Offered by Rep. Todd Hunter (R-Corpus Christi), the proposed shift in lines to balance out the population changes that happened over the past decade would pair several lawmakers together, which could lead to some tense primary competitions.
In particular, the following districts include candidates where neither have announced they are retiring at the end of their term or running for a different office:
- HD 19 would include Reps. Kyle Biedermann (R-Fredericksburg) and Terry Wilson (R-Marble Falls).
- HD 26 would include Reps. Jacey Jetton (R-Richmond) and Phil Stephenson (R-Wharton).
- HD 77 would include Reps. Claudia Ordaz Perez (D-El Paso) and Lina Ortega (D-El Paso).
Districts with lawmakers who were paired with one or both of the members having different plans for the next election cycle are as follows:
- House District (HD) 7 would include Reps. Jay Dean (R-Longview) and Chris Paddie (R-Marshall). Paddie announced that he would not be seeking reelection earlier this month.
- HD 9 would include Reps. Trent Ashby (R-Lufkin) and James White (R-Hillister). White is not seeking reelection, but instead running to be the Texas Agriculture Commissioner.
- HD 12 would include Reps. Kyle Kacal (R-College Station) and Ben Leman (R-Anderson). Leman previously announced that he would not be seeking reelection.
- HD 61 would include Reps. Phil King (R-Weatherford) and Glenn Rogers (R-Graford). King has announced plans to run for Senate District (SD) 10, presuming the proposed Senate map that places him in that district is adopted.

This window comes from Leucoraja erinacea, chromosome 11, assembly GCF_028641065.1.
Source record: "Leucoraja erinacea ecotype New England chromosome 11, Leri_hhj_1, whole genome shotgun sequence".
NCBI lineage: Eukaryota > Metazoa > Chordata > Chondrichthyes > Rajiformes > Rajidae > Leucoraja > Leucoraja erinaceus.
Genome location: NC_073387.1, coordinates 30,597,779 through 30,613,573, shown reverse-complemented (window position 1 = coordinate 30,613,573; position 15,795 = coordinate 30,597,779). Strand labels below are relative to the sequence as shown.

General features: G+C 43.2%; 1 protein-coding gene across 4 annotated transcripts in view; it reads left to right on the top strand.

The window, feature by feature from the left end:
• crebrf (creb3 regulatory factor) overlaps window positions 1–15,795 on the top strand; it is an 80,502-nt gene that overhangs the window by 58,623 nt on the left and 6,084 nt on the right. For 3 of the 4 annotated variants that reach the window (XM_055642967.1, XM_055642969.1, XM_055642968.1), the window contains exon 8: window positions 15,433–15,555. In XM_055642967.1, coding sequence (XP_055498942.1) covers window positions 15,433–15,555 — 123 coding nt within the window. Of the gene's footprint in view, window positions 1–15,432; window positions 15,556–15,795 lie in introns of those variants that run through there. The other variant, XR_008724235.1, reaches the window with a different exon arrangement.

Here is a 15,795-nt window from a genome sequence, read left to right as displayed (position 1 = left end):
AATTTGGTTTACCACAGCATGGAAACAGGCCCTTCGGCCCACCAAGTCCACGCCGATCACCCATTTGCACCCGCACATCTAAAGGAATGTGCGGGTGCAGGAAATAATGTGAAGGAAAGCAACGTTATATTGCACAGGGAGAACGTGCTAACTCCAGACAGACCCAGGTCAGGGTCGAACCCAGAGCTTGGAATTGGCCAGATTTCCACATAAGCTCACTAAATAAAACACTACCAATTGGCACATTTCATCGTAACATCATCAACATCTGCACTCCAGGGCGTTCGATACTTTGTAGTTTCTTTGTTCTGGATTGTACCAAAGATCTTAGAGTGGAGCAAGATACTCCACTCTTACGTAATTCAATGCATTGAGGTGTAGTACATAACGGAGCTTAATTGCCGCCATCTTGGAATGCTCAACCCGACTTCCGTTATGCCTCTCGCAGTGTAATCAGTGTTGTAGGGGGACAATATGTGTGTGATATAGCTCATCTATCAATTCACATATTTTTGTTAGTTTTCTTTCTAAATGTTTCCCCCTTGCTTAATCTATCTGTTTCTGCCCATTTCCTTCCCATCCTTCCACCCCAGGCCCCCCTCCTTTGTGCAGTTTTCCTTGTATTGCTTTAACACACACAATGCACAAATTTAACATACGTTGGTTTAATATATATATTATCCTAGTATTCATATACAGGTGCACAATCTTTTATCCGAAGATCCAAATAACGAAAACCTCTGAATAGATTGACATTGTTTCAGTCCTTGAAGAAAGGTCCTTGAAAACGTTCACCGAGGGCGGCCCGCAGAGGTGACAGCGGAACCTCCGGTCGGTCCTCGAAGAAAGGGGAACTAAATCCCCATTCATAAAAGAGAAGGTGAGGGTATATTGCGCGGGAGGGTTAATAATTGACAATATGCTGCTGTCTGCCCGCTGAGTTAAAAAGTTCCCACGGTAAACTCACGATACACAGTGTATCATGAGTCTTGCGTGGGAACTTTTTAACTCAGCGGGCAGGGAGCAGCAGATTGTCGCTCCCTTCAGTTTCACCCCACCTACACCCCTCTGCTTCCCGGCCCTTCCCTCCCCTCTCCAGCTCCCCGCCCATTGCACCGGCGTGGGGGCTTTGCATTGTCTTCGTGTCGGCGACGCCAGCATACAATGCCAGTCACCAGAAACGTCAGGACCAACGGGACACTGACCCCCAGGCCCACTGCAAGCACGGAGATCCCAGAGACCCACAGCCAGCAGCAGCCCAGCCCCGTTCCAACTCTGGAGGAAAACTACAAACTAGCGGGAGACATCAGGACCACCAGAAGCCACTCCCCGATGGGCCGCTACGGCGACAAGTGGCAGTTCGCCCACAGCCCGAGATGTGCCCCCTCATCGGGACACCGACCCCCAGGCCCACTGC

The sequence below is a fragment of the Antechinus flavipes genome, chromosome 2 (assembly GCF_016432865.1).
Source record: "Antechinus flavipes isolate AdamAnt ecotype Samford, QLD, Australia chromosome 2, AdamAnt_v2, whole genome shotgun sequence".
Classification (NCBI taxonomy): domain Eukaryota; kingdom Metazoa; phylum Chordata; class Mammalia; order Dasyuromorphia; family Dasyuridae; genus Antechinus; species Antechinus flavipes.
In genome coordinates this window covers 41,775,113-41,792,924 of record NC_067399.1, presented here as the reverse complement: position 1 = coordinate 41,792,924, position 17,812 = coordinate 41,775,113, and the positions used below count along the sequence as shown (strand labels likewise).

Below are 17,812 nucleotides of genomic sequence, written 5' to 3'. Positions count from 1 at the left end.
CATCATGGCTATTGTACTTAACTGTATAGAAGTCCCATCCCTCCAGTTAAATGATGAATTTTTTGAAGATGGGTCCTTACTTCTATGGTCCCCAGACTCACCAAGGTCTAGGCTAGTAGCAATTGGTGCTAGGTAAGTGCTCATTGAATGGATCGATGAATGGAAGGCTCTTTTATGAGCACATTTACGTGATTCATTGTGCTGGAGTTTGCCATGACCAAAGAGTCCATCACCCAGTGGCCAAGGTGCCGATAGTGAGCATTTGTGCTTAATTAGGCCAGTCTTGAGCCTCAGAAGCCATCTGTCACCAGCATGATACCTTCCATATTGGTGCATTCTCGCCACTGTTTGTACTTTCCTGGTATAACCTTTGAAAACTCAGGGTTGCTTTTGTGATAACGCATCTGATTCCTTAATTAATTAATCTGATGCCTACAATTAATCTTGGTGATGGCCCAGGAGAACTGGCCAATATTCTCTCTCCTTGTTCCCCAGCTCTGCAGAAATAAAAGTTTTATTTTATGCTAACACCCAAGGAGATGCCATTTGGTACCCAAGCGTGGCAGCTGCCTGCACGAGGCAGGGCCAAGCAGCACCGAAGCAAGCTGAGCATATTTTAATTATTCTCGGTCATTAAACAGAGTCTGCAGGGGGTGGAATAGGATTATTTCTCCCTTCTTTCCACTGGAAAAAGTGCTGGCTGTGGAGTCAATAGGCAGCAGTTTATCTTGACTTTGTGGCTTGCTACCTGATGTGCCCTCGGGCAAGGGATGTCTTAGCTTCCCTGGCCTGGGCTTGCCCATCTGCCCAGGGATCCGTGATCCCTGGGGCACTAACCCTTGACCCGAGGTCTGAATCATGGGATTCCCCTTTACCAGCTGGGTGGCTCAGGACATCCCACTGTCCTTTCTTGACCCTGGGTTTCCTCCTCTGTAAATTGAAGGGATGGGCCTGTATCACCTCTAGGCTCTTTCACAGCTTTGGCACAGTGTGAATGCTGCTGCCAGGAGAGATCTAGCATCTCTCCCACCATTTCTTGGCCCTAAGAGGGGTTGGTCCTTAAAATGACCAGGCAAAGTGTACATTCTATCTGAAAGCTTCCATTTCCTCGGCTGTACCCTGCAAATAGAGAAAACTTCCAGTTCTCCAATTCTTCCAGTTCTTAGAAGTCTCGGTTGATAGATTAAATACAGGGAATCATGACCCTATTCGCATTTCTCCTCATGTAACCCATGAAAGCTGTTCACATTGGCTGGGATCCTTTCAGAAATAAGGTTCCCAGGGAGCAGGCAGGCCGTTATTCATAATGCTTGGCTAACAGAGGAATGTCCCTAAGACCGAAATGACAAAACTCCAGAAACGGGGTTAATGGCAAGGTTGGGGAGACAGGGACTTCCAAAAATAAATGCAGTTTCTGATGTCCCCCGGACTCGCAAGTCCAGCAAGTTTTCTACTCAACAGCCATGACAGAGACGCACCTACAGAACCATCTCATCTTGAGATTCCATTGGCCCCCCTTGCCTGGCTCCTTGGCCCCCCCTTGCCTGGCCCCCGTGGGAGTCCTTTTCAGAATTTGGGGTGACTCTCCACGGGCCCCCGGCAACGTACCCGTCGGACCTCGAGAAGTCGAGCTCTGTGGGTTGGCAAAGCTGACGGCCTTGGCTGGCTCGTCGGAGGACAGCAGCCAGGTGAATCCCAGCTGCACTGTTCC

- HD 63 would include Reps. Michelle Beckley (D-Carrollton) and Tan Parker (R-Flower Mound). Parker is campaigning for SD 12, while Beckley launched a campaign for Texas’ 24th (TX-24) congressional district.
- While no requirement exists for a congressional candidate to live in the district (unlike the requirement for state lawmakers), Beckley would not live within the boundaries of TX-24.
- Under the proposed HD 63, Pres. Trump would have carried the district in 2020 with 52 percent of the vote, while Gov. Abbott would have carried the district in 2018 with 53 percent of the vote.
- HD 108 would include Reps. John Turner (D-Dallas) and Morgan Meyer (R-Dallas). Turner announced that he would not be seeking reelection.
- Under the proposed HD 108, Trump would have carried the district with 49.7 percent while Abbott would have carried it with 51.4 percent.
With the pairings and the shuffling of boundaries, a number of districts would also be left without any incumbent, including HD 10, HD 13, HD 20, HD 45, HD 57, HD 60, HD 65, HD 76, HD 85, HD 114, and HD 118.
The proposal from Hunter was offered under House Bill (HB) 1, and like the maps being considered in the Senate, will likely see amendments to change where certain lines are drawn as the bill works its way through the legislative process.
How long that process will take remains uncertain.
Though lawmakers only have 30 days during the called special session to pass bills, Gov. Abbott has reportedly said that another special session may be needed to complete the redistricting process.
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Daniel Friend is a reporter for The Texan. He participated in a Great Books program at Azusa Pacific University and graduated in 2019 with a degree in Political Science. He has studied C.S. Lewis’s science fiction trilogy and in his spare time you might find him writing his own novel partly inspired by the series.